Pierre Boivin set about to disprove this view, showing the judge that leading health authorities have concluded the opposite.

Mr. Dixon's frequent repetitions that he "did not agree" with the consensus view of important research bodies made him look more like a lonely voice than a leading expert.

Misrepresenting the view of the Royal College of Physicians

Mr. Dixon had cited in his report the 1971 view of the UK Royal College of Physicians that low-tar cigarettes might be a good idea.

But he had neglected to mention that the College had changed their view in 2000, and had renounced the benefits of low yield cigarettes as smokers "derive false health reassurance from them, as may have been intended by tobacco companies." ("Nicotine Addiction in Britain" - Exhibit 1586).

In his answer to Mr. Boivin's question about why his "expert" report did not mention the change of position Mr. Dixon referred back to Monograph 13 (Exhibit 40346.221), and the "sea change" that it had created. "Up to that point, all the data were supporting low-tar," he said. Apparently he liked the old sea, and said he had cited the 30-year old position of the College as his scientific reference because he felt it was the one that was still scientifically valid. "My expert opinion is that the conclusions of Monograph 13 are not supported by the science."

(Neither Mr. Boivin or Mr. Dixon seemed to notice that Nicotine Addiction in Britain was published the year BEFORE Monograph 13.)

Ignoring other landmarks

In the spring of 2000, Canadian Health Minister, Alan Rock, established an expert advisory body to guide him on the regulation of light and mild. In its report made public early in the next year, the panel found "There is no convincing evidence of a meaningful health benefit to either individuals nor to the whole population resulting from cigarettes marketed as light or mild."Putting an End to Deception, Exhibit TBA.)

Mr. Dixon did not agree with that finding.

The U.S. Surgeon General report from 2010 (Exhibit 601-2010) similarly found that "the evidence indicates that changing cigarette designs over the last five decades, including filtered, low-tar and light variations have not reduced overall disease risk among smokers."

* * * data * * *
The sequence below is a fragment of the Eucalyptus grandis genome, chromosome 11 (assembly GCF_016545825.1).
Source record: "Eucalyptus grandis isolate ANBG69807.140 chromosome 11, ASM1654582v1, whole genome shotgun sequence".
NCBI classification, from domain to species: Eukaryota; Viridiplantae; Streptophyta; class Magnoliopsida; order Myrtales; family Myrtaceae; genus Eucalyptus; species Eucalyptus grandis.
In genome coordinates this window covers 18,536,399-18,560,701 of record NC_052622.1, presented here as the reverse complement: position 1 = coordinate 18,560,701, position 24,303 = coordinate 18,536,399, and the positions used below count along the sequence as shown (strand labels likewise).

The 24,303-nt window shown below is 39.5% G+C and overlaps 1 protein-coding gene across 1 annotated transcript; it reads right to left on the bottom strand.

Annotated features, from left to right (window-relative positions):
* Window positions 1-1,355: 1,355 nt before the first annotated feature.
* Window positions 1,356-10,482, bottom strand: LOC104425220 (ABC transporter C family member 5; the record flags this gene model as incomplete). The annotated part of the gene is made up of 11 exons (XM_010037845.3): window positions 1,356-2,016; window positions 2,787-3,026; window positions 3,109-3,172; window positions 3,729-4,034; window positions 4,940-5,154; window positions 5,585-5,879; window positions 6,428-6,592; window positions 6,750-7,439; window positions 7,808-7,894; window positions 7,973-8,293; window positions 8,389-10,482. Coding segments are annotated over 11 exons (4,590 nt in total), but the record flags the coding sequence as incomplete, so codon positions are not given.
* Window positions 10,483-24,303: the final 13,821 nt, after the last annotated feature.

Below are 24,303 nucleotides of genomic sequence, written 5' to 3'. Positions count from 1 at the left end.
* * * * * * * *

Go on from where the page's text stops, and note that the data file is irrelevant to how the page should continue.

Mr. Dixon did not agree with that finding either.

The World Health Organization's Scientific Advisory Committee on Tobacco Product Regulation found that cigarette designs "like the low tar cigarette do not result in reductions in exposure or risk."

Mr. Dixon did not agree with that finding either.

 Maleable qualifications

In answering Mr. Boivin's questions, Mr. Dixon was less confident of his expertise in concluding the health consequences of cigarette designs than he had been earlier in the day.

Although he had an opinion on low-tar cigarettes, he did not feel qualified to agree or disagree with the Surgeon General's 2010 conclusion that "one-half of all long term smokers, particularly those who began smoking in their adolescence, will eventually die from their use of tobacco."

But he spoke with greater confidence when pointing out the methodological flaws in research papers that came to different conclusions than his own. At one point he generalized his criticism: "The problem I have with a lot of articles in tobacco control .. is that you see a bold statement and then you go back to the sources and they don't support the statement."

Tomorrow, Mr. Boivin will have an opportunity to continue his cross-examination of Mr. Dixon.